Thanks! I think I'm a lot closer to what I need... However, when I select an answer, it's telling me the variable within the case script doesn't exist. "Error running script: Error compiling expression 'one': Unknown object or variable 'one'"

I can call 'one' outside of the switch case anywhere else in the function, but not inside. Am I doing something wrong, or can switches not grab variables outside of them? Or maybe I misunderstood something you said...

Here's my function:


And here's where I'm calling it:


Oh, I'm sorry!

I forgot that you can't pass local variables into ShowMenu. You'd have to use a global variable.

It can be done.

You'll have to either use a dictionary or set three attributes on the game.

Be right back with the easiest method. (Probably the attributes.)

All you need to change is the function:


But, you're wasting the loop function that way.

Add one extra thing to your list, so you'll have an incorrect answer to choose from. (The player can only select a choice here. You need to use get input instead of ShowMenu if you want the player to be able to enter anything in response to your question.)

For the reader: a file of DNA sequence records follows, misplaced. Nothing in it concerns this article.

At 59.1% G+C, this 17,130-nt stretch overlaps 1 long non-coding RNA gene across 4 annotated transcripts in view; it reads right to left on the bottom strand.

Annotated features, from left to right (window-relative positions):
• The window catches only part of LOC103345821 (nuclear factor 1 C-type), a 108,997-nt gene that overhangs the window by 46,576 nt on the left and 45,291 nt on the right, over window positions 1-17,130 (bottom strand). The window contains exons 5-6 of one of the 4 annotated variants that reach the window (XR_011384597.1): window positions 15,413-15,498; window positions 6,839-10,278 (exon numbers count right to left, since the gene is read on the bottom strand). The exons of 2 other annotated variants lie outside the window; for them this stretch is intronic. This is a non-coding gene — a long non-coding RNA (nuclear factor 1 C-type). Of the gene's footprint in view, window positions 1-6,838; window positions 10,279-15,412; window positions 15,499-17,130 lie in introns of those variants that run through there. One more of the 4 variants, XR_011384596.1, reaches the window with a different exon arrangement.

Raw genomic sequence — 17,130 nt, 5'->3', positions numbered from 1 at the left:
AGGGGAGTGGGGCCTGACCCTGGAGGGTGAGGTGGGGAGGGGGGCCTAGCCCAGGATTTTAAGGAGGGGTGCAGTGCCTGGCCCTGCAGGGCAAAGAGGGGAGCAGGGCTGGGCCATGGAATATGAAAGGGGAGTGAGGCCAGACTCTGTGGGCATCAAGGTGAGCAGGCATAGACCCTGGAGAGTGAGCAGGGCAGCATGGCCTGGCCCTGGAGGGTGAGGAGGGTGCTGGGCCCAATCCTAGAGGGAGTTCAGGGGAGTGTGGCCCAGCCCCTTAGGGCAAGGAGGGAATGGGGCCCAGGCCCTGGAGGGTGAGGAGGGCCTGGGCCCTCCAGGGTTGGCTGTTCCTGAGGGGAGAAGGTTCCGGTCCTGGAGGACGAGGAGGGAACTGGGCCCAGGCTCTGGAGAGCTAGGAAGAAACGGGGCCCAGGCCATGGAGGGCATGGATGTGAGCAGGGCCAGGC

Then do this (you'll have to alter the way you call loopMenu inside of loopMenu to avoid another error):



you can also use the 'while' Function too (though I've not done much testing with it, if there's any issues that come up):

// example scripting:

terminator_boolean_variable = false
while (not terminator_boolean_variable) {
  ask ("Stop?") {
    if (result) {
      terminator_boolean_variable = true

Thanks a bunch, guys! Looks like I have something functional to play with now. :)

That while script throws an error, HK. (I was excited about it when I saw it, though.)

I think it's because while and ask are both 'waiting' functions.

ah, I was afraid of that.

the 'while' Function in quest is only good for any type of scripting that does NOT need human input, as KV pointed out (KV tested), you get errors due to having multiple human inputs, when there can only be one at a time.

the 'while' Function does not wait for human input (using the 'ask, Ask, get input, show menu, ShowMenu, etc' Functions), and thus it runs again, before the human can give an input, and thus you got two input requests, when there can only be one at a time, and hence the error.

in normal programming, instead of doing tail-recursion, you should do a 'while / do-while' loop, as it's more efficient. (Anytime you got tail-recursion, you can replace it with a 'while / do-while' loop).

That doesn't work because ask is non-blocking. You can't put it in a while loop, because the program doesn't handle the user input until all other scripts have finished. The instruction would translate into English as "Make a note to ask the user this question, as soon as you're not busy dealing with scripts." And it doesn't matter how many times the game engine makes that note, because it never gets around to giving an answer.

Yeah, I suck at metaphors





(I can never remember that term!)